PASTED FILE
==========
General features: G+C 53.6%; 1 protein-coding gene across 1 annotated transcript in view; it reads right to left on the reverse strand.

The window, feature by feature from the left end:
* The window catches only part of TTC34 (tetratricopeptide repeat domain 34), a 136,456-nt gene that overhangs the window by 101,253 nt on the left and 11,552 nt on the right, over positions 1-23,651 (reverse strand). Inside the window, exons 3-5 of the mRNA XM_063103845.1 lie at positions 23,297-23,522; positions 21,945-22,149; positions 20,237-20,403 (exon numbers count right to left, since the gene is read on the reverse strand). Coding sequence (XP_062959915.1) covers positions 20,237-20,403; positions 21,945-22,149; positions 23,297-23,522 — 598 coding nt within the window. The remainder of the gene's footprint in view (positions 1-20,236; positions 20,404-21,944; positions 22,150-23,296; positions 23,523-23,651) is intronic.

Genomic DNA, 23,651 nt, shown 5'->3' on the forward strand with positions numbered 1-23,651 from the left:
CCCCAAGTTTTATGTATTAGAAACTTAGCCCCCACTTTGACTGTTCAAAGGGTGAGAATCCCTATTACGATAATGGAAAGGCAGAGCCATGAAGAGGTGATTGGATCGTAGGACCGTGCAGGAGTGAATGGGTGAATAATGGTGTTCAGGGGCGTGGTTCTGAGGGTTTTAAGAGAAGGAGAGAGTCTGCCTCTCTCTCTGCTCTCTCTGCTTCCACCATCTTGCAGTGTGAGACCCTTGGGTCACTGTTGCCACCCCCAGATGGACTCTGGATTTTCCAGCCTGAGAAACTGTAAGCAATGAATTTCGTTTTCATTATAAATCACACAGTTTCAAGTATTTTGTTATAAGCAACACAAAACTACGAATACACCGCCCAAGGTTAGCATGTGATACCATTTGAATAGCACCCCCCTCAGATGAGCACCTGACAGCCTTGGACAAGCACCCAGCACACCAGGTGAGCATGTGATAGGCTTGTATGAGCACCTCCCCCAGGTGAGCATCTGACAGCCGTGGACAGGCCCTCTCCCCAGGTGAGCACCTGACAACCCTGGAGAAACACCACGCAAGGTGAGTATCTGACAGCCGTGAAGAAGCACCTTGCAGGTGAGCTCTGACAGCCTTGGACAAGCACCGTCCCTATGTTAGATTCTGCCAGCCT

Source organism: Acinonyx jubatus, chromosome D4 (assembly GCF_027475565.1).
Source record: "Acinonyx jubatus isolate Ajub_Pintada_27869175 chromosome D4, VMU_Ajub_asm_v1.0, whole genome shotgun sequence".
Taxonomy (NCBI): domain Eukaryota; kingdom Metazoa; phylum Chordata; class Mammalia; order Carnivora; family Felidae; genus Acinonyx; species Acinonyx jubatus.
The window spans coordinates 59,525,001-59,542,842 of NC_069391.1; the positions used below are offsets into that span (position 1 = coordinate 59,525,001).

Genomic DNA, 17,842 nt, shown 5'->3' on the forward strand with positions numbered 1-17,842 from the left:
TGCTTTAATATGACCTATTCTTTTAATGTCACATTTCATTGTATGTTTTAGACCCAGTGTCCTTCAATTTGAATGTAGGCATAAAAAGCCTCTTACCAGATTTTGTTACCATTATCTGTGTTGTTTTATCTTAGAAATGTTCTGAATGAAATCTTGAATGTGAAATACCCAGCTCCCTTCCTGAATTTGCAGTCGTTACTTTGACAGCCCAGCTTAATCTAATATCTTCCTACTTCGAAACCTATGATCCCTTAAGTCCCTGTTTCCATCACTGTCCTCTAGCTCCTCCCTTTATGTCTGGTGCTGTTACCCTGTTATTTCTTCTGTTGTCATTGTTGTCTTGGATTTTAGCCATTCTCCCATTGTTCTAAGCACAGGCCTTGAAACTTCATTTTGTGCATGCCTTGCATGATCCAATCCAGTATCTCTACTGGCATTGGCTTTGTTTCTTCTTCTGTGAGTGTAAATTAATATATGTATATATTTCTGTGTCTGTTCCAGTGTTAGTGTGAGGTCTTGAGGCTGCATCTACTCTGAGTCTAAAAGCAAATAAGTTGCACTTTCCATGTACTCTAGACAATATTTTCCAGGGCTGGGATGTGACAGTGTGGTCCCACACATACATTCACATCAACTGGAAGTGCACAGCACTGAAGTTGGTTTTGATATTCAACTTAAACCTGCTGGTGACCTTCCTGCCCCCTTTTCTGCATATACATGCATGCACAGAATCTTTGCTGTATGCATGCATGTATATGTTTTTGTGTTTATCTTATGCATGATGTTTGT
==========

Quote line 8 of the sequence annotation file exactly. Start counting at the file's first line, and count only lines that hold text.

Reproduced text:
Taxonomy (NCBI): domain Eukaryota; kingdom Metazoa; phylum Chordata; class Mammalia; order Carnivora; family Felidae; genus Acinonyx; species Acinonyx jubatus.